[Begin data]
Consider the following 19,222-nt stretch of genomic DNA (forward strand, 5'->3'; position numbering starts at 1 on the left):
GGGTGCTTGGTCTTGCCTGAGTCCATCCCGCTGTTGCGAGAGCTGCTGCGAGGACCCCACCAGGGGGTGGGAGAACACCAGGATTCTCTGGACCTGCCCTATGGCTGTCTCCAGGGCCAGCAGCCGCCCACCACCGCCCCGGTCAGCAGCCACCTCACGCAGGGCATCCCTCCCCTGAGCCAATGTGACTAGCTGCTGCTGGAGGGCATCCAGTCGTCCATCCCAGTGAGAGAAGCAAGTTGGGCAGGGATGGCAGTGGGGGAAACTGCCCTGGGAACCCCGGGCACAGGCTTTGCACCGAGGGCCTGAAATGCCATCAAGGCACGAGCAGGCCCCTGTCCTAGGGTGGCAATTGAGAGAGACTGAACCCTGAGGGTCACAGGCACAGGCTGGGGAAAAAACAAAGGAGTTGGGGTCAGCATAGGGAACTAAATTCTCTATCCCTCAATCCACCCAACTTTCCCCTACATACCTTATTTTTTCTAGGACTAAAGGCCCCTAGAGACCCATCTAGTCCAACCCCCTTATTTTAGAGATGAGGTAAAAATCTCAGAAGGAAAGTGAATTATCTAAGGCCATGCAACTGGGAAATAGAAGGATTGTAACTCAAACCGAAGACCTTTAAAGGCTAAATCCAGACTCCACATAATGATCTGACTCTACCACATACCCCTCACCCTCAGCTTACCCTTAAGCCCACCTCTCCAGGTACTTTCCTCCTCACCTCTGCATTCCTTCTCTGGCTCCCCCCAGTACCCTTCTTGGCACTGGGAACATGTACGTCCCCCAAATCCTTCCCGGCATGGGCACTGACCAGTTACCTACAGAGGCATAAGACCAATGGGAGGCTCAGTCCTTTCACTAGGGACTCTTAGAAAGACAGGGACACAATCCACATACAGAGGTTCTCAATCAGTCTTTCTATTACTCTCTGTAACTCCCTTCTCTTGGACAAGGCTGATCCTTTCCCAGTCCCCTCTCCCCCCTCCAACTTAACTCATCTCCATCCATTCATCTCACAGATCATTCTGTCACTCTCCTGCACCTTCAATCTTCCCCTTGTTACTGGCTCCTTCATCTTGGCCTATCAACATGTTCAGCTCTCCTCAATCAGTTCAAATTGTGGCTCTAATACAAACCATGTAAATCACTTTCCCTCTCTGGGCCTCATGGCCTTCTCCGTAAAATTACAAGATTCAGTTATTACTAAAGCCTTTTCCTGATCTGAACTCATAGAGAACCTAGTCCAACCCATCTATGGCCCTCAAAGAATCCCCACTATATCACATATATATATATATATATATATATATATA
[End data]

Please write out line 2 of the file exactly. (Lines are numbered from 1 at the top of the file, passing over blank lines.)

GGGTGCTTGGTCTTGCCTGAGTCCATCCCGCTGTTGCGAGAGCTGCTGCGAGGACCCCACCAGGGGGTGGGAGAACACCAGGATTCTCTGGACCTGCCCTATGGCTGTCTCCAGGGCCAGCAGCCGCCCACCACCGCCCCGGTCAGCAGCCACCTCACGCAGGGCATCCCTCCCCTGAGCCAATGTGACTAGCTGCTGCTGGAGGGCATCCAGTCGTCCATCCCAGTGAGAGAAGCAAGTTGGGCAGGGATGGCAGTGGGGGAAACTGCCCTGGGAACCCCGGGCACAGGCTTTGCACCGAGGGCCTGAAATGCCATCAAGGCACGAGCAGGCCCCTGTCCTAGGGTGGCAATTGAGAGAGACTGAACCCTGAGGGTCACAGGCACAGGCTGGGGAAAAAACAAAGGAGTTGGGGTCAGCATAGGGAACTAAATTCTCTATCCCTCAATCCACCCAACTTTCCCCTACATACCTTATTTTTTCTAGGACTAAAGGCCCCTAGAGACCCATCTAGTCCAACCCCCTTATTTTAGAGATGAGGTAAAAATCTCAGAAGGAAAGTGAATTATCTAAGGCCATGCAACTGGGAAATAGAAGGATTGTAACTCAAACCGAAGACCTTTAAAGGCTAAATCCAGACTCCACATAATGATCTGACTCTACCACATACCCCTCACCCTCAGCTTACCCTTAAGCCCACCTCTCCAGGTACTTTCCTCCTCACCTCTGCATTCCTTCTCTGGCTCCCCCCAGTACCCTTCTTGGCACTGGGAACATGTACGTCCCCCAAATCCTTCCCGGCATGGGCACTGACCAGTTACCTACAGAGGCATAAGACCAATGGGAGGCTCAGTCCTTTCACTAGGGACTCTTAGAAAGACAGGGACACAATCCACATACAGAGGTTCTCAATCAGTCTTTCTATTACTCTCTGTAACTCCCTTCTCTTGGACAAGGCTGATCCTTTCCCAGTCCCCTCTCCCCCCTCCAACTTAACTCATCTCCATCCATTCATCTCACAGATCATTCTGTCACTCTCCTGCACCTTCAATCTTCCCCTTGTTACTGGCTCCTTCATCTTGGCCTATCAACATGTTCAGCTCTCCTCAATCAGTTCAAATTGTGGCTCTAATACAAACCATGTAAATCACTTTCCCTCTCTGGGCCTCATGGCCTTCTCCGTAAAATTACAAGATTCAGTTATTACTAAAGCCTTTTCCTGATCTGAACTCATAGAGAACCTAGTCCAACCCATCTATGGCCCTCAAAGAATCCCCACTATATCACATATATATATATATATATATATATATATA